But how to bring meaningful and effective psychological care, appropriate to the needs, to large numbers of people in places where health systems are inadequate, non-existent or highly disrupted by crisis?
Consider the conflict in Syria. Before the war broke out, the country had a functioning health system that included psychologists and psychiatrists in both public health services and private practice. Now the health system is largely destroyed and most health professionals have fled the country.
For millions of Syrians living under siege, displaced or living in other countries, finding help is extremely difficult. Health systems in neighbouring countries, stretched thin before the conflict, are not able to meet the increased demand. Humanitarian organizations and local non-governmental organizations (NGOs) are working desperately to fill the gaps.
“We do not have enough staff to address these problems, so many people are not being helped,” says Martha Bird, an adviser at the IFRC’s Psychosocial Support Centre in Copenhagen, who is coordinating research on a variety of scalable psychological interventions proposed by the World Health Organization.
“What these interventions generally try to do is change who — which professionals and which people — can offer help. So instead of using highly trained psychologists, Syrian refugees who are not suffering from severe mental health problems can be trained to offer these services. It’s a peer-to-peer model.”
Through randomized control trials with Syrian refugees in eight countries (Egypt, Germany, Jordan, Lebanon, Turkey, the Netherlands, Switzerland and Sweden), the research is hoping to establish whether these interventions work. If they do, the idea would be to bring them to a far wider group.
“Hopefully, it will allow us to address the mental health problems of a lot of people at lower costs and with more people able to do it,” says Bird. “What we have to be very careful about is implementing the intervention with the right beneficiaries. So the intervention precludes, for instance, people who are suicidal. They would need much more care.”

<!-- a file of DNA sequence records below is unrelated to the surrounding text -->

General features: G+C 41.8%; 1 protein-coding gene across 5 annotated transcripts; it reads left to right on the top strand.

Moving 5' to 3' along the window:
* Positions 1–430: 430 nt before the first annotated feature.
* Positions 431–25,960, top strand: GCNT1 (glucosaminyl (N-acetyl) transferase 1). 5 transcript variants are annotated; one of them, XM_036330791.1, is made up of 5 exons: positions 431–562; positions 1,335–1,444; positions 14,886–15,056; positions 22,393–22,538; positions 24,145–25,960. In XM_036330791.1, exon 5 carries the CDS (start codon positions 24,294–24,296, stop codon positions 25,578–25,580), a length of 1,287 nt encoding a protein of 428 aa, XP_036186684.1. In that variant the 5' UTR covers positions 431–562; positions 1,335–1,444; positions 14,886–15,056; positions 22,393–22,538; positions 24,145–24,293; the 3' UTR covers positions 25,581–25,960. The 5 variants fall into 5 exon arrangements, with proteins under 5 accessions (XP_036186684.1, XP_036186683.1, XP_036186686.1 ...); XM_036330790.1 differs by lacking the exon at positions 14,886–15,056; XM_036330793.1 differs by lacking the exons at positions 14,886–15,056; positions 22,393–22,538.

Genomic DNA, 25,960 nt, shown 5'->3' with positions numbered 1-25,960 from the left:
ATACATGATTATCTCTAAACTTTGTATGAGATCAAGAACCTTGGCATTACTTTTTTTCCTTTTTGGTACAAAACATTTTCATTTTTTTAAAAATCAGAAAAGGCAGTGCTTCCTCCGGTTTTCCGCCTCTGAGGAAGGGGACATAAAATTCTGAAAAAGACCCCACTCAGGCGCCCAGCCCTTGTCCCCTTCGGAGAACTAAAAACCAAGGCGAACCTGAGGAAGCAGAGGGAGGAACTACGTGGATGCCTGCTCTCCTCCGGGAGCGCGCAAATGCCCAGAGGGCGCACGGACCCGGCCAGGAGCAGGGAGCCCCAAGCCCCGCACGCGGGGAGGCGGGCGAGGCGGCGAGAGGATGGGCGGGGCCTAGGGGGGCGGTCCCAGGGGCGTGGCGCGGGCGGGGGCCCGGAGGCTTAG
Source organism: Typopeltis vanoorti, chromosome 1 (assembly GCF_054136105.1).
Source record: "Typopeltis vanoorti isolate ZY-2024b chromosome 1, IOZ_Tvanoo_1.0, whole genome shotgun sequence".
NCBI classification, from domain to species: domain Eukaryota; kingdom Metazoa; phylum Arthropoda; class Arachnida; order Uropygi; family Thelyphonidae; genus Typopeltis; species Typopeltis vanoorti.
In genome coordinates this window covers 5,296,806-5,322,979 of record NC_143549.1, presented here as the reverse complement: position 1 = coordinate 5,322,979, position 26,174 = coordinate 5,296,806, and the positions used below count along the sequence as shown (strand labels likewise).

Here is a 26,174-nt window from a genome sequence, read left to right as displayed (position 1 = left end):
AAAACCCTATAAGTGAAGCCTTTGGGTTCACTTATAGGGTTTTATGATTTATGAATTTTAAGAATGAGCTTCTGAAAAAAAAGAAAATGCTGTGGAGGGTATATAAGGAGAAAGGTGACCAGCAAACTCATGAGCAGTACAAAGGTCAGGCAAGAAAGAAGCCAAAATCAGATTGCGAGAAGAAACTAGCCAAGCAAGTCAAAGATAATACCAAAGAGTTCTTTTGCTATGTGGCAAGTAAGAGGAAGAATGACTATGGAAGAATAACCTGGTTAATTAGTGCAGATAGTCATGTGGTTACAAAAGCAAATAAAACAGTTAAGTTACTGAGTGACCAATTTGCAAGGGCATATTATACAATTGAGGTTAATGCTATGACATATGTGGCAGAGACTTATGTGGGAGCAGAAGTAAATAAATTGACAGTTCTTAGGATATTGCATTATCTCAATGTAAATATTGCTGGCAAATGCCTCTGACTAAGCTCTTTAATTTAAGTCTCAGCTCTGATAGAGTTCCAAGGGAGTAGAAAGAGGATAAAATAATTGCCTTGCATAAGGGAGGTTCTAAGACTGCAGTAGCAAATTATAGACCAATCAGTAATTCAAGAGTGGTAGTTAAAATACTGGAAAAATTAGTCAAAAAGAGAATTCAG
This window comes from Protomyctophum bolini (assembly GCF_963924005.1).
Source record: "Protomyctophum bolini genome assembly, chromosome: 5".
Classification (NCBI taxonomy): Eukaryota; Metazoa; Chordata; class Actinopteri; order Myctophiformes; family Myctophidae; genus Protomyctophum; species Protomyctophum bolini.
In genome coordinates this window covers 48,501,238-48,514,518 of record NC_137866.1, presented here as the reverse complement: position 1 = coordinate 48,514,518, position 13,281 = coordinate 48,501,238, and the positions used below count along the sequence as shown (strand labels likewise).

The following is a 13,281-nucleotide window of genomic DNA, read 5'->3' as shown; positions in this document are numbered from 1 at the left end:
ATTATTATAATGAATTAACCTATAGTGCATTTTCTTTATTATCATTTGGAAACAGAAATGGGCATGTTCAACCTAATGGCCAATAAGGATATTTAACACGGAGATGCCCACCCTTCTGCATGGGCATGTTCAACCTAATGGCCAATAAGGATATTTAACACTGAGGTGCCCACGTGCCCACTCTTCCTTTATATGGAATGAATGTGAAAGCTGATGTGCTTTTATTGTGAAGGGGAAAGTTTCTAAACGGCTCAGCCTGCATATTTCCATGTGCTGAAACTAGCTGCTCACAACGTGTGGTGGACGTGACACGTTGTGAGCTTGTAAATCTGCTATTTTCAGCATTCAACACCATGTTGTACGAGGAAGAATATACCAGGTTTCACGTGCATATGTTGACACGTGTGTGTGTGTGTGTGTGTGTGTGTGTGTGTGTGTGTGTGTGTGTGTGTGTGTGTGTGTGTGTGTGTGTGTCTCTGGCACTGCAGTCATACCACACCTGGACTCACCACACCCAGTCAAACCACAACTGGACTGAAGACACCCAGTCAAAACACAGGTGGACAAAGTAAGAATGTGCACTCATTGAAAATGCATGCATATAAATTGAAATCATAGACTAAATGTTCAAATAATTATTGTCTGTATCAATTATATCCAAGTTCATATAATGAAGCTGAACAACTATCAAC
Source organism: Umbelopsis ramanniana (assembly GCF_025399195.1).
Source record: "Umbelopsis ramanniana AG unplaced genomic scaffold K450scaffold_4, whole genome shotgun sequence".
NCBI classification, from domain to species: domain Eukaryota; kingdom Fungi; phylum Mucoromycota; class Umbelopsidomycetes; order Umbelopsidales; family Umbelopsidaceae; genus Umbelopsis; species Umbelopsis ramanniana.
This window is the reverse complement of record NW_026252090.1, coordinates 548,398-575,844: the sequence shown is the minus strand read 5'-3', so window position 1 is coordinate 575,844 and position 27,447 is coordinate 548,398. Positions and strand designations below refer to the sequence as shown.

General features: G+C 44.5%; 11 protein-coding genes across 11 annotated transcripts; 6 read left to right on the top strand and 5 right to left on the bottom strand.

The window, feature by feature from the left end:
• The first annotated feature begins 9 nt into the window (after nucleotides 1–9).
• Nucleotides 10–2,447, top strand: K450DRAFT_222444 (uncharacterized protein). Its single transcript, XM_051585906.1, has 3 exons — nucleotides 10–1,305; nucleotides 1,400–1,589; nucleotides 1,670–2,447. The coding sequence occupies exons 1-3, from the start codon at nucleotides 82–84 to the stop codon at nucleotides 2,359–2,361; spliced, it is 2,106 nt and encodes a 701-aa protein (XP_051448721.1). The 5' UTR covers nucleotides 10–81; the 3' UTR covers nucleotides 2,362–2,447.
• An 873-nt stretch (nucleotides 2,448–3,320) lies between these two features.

Supervision is also a key element. A typical scenario might involve four Syrian asylum seekers working in an NGO with a fifth overseer who is a Syrian psychologist and a sixth who is a psychologist from the host country. “They would monitor whether the helpers are themselves well and implementing things correctly,” says Bird.
National Societies are also scaling up. Under a cooperation agreement with UNICEF, the Turkish Red Crescent is training young Turkish and Syrian volunteers to work with children in dozens of “child and youth friendly spaces” — established in numerous camps and urban centres — where children can freely and safely express themselves.
According to two psychologists who studied the impact of these efforts, the child friendly spaces offer young people — who have experienced great trauma and continue to live very restricted lives — to be children again.
“Some children have been living in camps for over four years, behind fences, without contact from anyone outside the camp,” the two psychologists wrote in a 2016 report. Those who live in cities, meanwhile, are in poor, overcrowded accommodation, face daily harassment and a very uncertain future.
While the volunteers can not address all these problems, the fact that the Turkish youth workers can speak with the child refugees (in Arabic or in some cases Kurdish) means that at least the children can be heard. The young Syrian volunteers, meanwhile, enjoy an even closer cultural connection. “As a result, the work turns into a healing process for the children and the young people,“ the psychologists reported.
According to the Turkish Red Crescent, some 2,500 volunteers have been trained so far, and some 377,000 children have benefited from the child friendly spaces. Still, the authors conclude that to meet the need, the number of child friendly spaces in camps and urban areas need to expand dramatically.